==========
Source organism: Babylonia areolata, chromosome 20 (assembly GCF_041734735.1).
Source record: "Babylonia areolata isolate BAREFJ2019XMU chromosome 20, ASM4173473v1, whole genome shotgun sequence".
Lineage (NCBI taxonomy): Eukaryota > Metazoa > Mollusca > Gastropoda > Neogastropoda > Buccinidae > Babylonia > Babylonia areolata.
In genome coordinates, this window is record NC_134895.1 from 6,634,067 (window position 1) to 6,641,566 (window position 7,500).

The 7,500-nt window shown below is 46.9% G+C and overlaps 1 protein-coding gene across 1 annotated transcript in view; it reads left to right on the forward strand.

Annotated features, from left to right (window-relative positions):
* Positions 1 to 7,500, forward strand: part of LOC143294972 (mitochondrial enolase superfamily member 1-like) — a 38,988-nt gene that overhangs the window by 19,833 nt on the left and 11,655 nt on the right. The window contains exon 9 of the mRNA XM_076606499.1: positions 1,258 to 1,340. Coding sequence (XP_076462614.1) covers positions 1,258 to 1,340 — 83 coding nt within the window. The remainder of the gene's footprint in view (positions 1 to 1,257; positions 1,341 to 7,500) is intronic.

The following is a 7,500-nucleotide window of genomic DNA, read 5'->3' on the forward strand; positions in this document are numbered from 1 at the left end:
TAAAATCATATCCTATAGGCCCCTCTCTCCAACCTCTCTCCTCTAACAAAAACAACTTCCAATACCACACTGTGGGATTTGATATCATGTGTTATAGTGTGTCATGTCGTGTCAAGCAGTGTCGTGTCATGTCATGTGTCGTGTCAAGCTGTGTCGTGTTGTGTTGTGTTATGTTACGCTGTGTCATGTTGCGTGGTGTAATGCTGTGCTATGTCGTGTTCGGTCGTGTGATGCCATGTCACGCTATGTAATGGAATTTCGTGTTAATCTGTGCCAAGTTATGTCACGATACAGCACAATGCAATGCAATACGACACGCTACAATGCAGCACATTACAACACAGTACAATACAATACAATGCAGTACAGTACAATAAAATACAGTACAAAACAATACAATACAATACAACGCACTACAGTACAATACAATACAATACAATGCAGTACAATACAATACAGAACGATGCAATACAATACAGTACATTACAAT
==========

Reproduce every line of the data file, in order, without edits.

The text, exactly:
Source organism: Babylonia areolata, chromosome 20 (assembly GCF_041734735.1).
Source record: "Babylonia areolata isolate BAREFJ2019XMU chromosome 20, ASM4173473v1, whole genome shotgun sequence".
Lineage (NCBI taxonomy): Eukaryota > Metazoa > Mollusca > Gastropoda > Neogastropoda > Buccinidae > Babylonia > Babylonia areolata.
In genome coordinates, this window is record NC_134895.1 from 6,634,067 (window position 1) to 6,641,566 (window position 7,500).

The 7,500-nt window shown below is 46.9% G+C and overlaps 1 protein-coding gene across 1 annotated transcript in view; it reads left to right on the forward strand.

Annotated features, from left to right (window-relative positions):
* Positions 1 to 7,500, forward strand: part of LOC143294972 (mitochondrial enolase superfamily member 1-like) — a 38,988-nt gene that overhangs the window by 19,833 nt on the left and 11,655 nt on the right. The window contains exon 9 of the mRNA XM_076606499.1: positions 1,258 to 1,340. Coding sequence (XP_076462614.1) covers positions 1,258 to 1,340 — 83 coding nt within the window. The remainder of the gene's footprint in view (positions 1 to 1,257; positions 1,341 to 7,500) is intronic.

The following is a 7,500-nucleotide window of genomic DNA, read 5'->3' on the forward strand; positions in this document are numbered from 1 at the left end:
TAAAATCATATCCTATAGGCCCCTCTCTCCAACCTCTCTCCTCTAACAAAAACAACTTCCAATACCACACTGTGGGATTTGATATCATGTGTTATAGTGTGTCATGTCGTGTCAAGCAGTGTCGTGTCATGTCATGTGTCGTGTCAAGCTGTGTCGTGTTGTGTTGTGTTATGTTACGCTGTGTCATGTTGCGTGGTGTAATGCTGTGCTATGTCGTGTTCGGTCGTGTGATGCCATGTCACGCTATGTAATGGAATTTCGTGTTAATCTGTGCCAAGTTATGTCACGATACAGCACAATGCAATGCAATACGACACGCTACAATGCAGCACATTACAACACAGTACAATACAATACAATGCAGTACAGTACAATAAAATACAGTACAAAACAATACAATACAATACAACGCACTACAGTACAATACAATACAATACAATGCAGTACAATACAATACAGAACGATGCAATACAATACAGTACATTACAAT